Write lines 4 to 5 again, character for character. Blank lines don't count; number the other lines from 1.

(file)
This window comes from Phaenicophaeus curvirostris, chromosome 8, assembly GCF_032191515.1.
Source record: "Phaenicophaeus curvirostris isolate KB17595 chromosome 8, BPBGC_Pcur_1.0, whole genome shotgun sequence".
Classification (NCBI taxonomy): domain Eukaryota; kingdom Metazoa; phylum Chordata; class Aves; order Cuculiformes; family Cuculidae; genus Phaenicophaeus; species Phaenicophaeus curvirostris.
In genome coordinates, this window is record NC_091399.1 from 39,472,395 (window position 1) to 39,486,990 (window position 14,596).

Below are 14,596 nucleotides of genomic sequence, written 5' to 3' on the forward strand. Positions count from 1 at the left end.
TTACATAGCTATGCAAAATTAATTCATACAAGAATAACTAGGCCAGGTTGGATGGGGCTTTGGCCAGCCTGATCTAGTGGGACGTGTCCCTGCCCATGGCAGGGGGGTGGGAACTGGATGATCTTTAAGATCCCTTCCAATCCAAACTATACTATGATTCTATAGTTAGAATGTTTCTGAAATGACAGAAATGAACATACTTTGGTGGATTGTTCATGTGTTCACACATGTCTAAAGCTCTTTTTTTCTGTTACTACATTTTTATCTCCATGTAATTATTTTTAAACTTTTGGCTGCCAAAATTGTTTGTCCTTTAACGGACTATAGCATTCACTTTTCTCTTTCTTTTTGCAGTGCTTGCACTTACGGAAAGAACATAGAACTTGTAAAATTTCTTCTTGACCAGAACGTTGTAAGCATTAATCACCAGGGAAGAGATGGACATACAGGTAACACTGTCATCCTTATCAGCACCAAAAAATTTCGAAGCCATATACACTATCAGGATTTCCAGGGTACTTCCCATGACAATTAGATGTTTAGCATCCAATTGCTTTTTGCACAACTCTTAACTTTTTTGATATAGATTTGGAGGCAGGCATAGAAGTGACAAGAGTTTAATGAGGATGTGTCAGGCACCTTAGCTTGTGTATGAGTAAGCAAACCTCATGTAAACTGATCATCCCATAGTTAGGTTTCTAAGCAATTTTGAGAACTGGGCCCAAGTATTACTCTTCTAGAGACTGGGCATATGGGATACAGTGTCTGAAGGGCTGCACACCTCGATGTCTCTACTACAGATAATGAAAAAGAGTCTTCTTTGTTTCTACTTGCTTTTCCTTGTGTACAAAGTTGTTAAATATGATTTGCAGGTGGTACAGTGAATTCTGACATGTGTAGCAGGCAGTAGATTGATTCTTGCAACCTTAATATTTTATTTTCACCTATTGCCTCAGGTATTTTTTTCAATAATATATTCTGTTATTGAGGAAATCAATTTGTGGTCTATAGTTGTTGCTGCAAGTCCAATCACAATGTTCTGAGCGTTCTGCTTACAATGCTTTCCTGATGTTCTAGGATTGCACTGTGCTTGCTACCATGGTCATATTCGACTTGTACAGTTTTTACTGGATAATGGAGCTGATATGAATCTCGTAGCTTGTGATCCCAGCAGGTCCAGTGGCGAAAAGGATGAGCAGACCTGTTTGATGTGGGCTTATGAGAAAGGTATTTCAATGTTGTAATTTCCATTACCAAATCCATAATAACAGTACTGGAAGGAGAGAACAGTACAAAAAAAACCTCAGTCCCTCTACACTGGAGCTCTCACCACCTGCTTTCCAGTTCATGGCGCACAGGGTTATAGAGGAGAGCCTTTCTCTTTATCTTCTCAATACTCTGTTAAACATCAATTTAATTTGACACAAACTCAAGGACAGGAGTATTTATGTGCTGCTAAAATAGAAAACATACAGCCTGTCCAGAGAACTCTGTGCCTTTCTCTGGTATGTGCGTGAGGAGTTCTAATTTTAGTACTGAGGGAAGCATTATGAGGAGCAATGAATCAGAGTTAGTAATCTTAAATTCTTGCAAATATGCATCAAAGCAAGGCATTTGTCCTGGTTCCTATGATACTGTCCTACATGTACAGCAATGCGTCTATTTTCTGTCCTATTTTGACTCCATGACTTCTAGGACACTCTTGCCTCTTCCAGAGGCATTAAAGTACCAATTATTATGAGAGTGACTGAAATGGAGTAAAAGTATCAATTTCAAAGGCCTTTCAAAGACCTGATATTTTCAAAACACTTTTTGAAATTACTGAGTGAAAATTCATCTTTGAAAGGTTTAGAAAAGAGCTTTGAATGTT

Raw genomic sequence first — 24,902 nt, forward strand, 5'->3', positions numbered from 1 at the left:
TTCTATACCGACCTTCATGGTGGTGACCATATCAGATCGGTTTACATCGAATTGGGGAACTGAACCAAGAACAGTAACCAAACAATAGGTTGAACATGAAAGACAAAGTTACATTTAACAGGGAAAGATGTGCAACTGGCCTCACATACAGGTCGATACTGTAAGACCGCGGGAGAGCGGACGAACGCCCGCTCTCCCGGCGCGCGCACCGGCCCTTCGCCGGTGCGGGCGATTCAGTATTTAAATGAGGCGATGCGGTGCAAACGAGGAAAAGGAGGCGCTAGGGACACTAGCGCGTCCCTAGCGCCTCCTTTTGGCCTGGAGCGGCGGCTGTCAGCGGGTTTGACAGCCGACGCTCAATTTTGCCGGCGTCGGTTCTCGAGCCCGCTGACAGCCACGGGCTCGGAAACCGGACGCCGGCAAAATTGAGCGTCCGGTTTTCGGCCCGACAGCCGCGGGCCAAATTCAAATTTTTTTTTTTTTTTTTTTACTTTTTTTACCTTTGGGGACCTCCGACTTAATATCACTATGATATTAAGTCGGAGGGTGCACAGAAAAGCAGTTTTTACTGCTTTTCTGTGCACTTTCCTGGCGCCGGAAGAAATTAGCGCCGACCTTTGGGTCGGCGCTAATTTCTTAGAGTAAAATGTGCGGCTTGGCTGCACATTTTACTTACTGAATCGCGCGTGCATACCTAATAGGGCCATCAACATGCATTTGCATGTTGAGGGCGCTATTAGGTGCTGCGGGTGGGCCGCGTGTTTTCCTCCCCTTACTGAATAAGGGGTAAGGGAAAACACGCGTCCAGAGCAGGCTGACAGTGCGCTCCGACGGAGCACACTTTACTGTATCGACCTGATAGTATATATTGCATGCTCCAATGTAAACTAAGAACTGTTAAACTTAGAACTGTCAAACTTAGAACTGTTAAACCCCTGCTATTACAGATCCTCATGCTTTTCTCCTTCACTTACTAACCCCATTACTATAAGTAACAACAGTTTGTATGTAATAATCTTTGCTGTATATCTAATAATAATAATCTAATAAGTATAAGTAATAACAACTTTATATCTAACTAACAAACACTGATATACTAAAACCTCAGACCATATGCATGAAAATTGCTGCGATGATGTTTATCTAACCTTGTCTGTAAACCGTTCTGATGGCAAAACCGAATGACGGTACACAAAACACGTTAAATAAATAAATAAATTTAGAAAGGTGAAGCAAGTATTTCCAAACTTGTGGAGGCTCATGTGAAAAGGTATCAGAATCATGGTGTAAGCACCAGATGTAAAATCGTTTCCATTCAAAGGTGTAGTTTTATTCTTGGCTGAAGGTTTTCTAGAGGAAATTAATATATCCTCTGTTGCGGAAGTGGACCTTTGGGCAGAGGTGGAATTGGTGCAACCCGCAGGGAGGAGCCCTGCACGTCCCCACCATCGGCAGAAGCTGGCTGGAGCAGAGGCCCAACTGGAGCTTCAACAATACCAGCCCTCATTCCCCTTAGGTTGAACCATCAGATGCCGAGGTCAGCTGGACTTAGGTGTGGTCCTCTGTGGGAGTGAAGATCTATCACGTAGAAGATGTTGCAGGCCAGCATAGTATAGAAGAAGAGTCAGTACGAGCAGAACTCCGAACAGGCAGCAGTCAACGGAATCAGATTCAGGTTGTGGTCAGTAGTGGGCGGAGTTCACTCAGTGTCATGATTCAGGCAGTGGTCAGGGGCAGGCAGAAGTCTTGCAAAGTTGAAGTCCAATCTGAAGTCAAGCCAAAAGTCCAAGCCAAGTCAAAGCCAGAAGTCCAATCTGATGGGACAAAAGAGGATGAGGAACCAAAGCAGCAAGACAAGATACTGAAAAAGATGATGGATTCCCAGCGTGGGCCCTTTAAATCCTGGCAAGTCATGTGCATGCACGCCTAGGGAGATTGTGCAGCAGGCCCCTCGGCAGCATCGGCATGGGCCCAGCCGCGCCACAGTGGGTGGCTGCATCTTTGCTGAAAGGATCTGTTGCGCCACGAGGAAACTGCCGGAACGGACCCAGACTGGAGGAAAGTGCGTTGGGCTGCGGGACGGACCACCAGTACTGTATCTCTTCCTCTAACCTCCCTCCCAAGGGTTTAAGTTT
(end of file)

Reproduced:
In genome coordinates, this window is record NC_091399.1 from 39,472,395 (window position 1) to 39,486,990 (window position 14,596).

Below are 14,596 nucleotides of genomic sequence, written 5' to 3' on the forward strand. Positions count from 1 at the left end.